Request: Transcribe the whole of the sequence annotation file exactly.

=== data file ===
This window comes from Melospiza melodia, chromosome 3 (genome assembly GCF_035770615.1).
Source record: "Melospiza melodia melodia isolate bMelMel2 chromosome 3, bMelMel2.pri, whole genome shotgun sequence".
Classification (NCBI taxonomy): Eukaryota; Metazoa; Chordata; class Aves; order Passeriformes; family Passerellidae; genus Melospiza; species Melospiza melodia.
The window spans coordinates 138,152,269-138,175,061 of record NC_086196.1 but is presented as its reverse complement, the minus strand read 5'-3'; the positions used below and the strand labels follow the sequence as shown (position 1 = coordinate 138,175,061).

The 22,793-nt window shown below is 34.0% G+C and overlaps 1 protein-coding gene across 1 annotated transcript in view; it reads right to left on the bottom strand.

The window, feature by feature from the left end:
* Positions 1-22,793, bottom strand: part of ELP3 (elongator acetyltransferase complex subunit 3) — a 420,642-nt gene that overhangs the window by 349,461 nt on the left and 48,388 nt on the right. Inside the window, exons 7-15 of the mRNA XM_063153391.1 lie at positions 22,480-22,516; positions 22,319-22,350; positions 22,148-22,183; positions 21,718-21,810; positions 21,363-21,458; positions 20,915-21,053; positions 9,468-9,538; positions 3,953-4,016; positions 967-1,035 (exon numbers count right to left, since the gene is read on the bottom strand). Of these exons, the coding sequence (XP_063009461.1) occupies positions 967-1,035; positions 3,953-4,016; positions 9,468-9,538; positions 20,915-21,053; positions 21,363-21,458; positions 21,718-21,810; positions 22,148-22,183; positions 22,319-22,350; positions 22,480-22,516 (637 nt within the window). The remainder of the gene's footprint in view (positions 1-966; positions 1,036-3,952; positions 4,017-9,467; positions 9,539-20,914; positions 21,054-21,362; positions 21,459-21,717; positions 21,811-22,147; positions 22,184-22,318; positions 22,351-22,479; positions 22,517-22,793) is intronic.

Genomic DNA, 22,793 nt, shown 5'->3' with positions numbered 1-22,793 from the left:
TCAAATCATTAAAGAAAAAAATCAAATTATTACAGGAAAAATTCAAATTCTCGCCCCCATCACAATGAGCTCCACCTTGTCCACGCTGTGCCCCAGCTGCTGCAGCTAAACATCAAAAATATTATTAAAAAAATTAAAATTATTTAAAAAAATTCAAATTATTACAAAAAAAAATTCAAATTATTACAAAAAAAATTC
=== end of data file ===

This window comes from Melospiza melodia, chromosome 3 (genome assembly GCF_035770615.1).
Source record: "Melospiza melodia melodia isolate bMelMel2 chromosome 3, bMelMel2.pri, whole genome shotgun sequence".
Classification (NCBI taxonomy): Eukaryota; Metazoa; Chordata; class Aves; order Passeriformes; family Passerellidae; genus Melospiza; species Melospiza melodia.
The window spans coordinates 138,152,269-138,175,061 of record NC_086196.1 but is presented as its reverse complement, the minus strand read 5'-3'; the positions used below and the strand labels follow the sequence as shown (position 1 = coordinate 138,175,061).

The 22,793-nt window shown below is 34.0% G+C and overlaps 1 protein-coding gene across 1 annotated transcript in view; it reads right to left on the bottom strand.

The window, feature by feature from the left end:
* Positions 1-22,793, bottom strand: part of ELP3 (elongator acetyltransferase complex subunit 3) — a 420,642-nt gene that overhangs the window by 349,461 nt on the left and 48,388 nt on the right. Inside the window, exons 7-15 of the mRNA XM_063153391.1 lie at positions 22,480-22,516; positions 22,319-22,350; positions 22,148-22,183; positions 21,718-21,810; positions 21,363-21,458; positions 20,915-21,053; positions 9,468-9,538; positions 3,953-4,016; positions 967-1,035 (exon numbers count right to left, since the gene is read on the bottom strand). Of these exons, the coding sequence (XP_063009461.1) occupies positions 967-1,035; positions 3,953-4,016; positions 9,468-9,538; positions 20,915-21,053; positions 21,363-21,458; positions 21,718-21,810; positions 22,148-22,183; positions 22,319-22,350; positions 22,480-22,516 (637 nt within the window). The remainder of the gene's footprint in view (positions 1-966; positions 1,036-3,952; positions 4,017-9,467; positions 9,539-20,914; positions 21,054-21,362; positions 21,459-21,717; positions 21,811-22,147; positions 22,184-22,318; positions 22,351-22,479; positions 22,517-22,793) is intronic.

Genomic DNA, 22,793 nt, shown 5'->3' with positions numbered 1-22,793 from the left:
TCAAATCATTAAAGAAAAAAATCAAATTATTACAGGAAAAATTCAAATTCTCGCCCCCATCACAATGAGCTCCACCTTGTCCACGCTGTGCCCCAGCTGCTGCAGCTAAACATCAAAAATATTATTAAAAAAATTAAAATTATTTAAAAAAATTCAAATTATTACAAAAAAAAATTCAAATTATTACAAAAAAAATTC